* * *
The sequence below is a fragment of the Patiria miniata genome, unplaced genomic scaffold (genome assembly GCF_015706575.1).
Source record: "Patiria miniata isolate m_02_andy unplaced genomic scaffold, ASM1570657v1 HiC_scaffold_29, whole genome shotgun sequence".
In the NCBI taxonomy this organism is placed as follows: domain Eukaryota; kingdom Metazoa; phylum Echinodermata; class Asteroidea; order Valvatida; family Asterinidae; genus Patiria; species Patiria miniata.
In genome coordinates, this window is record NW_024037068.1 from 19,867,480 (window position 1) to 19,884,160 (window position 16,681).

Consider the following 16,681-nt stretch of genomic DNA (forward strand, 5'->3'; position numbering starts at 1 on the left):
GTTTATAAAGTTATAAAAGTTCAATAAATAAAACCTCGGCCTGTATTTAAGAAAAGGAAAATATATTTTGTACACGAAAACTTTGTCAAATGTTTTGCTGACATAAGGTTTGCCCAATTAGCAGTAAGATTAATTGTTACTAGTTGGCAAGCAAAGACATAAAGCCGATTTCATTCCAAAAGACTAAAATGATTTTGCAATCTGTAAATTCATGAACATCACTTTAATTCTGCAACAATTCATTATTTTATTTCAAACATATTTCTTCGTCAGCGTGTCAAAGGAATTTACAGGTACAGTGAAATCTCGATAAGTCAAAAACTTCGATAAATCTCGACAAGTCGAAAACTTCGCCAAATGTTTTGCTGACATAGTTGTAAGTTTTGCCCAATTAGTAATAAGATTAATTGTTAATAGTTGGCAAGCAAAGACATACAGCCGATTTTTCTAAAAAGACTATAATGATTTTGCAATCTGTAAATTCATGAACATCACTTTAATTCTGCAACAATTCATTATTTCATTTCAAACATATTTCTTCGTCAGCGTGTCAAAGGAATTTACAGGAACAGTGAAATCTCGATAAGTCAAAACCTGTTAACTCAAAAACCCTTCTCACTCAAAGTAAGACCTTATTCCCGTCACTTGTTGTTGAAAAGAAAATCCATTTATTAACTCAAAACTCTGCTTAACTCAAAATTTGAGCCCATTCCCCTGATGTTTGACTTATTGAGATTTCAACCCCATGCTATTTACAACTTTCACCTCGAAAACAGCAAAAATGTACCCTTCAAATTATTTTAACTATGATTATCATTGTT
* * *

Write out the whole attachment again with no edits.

The sequence below is a fragment of the Patiria miniata genome, unplaced genomic scaffold (genome assembly GCF_015706575.1).
Source record: "Patiria miniata isolate m_02_andy unplaced genomic scaffold, ASM1570657v1 HiC_scaffold_29, whole genome shotgun sequence".
In the NCBI taxonomy this organism is placed as follows: domain Eukaryota; kingdom Metazoa; phylum Echinodermata; class Asteroidea; order Valvatida; family Asterinidae; genus Patiria; species Patiria miniata.
In genome coordinates, this window is record NW_024037068.1 from 19,867,480 (window position 1) to 19,884,160 (window position 16,681).

Consider the following 16,681-nt stretch of genomic DNA (forward strand, 5'->3'; position numbering starts at 1 on the left):
GTTTATAAAGTTATAAAAGTTCAATAAATAAAACCTCGGCCTGTATTTAAGAAAAGGAAAATATATTTTGTACACGAAAACTTTGTCAAATGTTTTGCTGACATAAGGTTTGCCCAATTAGCAGTAAGATTAATTGTTACTAGTTGGCAAGCAAAGACATAAAGCCGATTTCATTCCAAAAGACTAAAATGATTTTGCAATCTGTAAATTCATGAACATCACTTTAATTCTGCAACAATTCATTATTTTATTTCAAACATATTTCTTCGTCAGCGTGTCAAAGGAATTTACAGGTACAGTGAAATCTCGATAAGTCAAAAACTTCGATAAATCTCGACAAGTCGAAAACTTCGCCAAATGTTTTGCTGACATAGTTGTAAGTTTTGCCCAATTAGTAATAAGATTAATTGTTAATAGTTGGCAAGCAAAGACATACAGCCGATTTTTCTAAAAAGACTATAATGATTTTGCAATCTGTAAATTCATGAACATCACTTTAATTCTGCAACAATTCATTATTTCATTTCAAACATATTTCTTCGTCAGCGTGTCAAAGGAATTTACAGGAACAGTGAAATCTCGATAAGTCAAAACCTGTTAACTCAAAAACCCTTCTCACTCAAAGTAAGACCTTATTCCCGTCACTTGTTGTTGAAAAGAAAATCCATTTATTAACTCAAAACTCTGCTTAACTCAAAATTTGAGCCCATTCCCCTGATGTTTGACTTATTGAGATTTCAACCCCATGCTATTTACAACTTTCACCTCGAAAACAGCAAAAATGTACCCTTCAAATTATTTTAACTATGATTATCATTGTT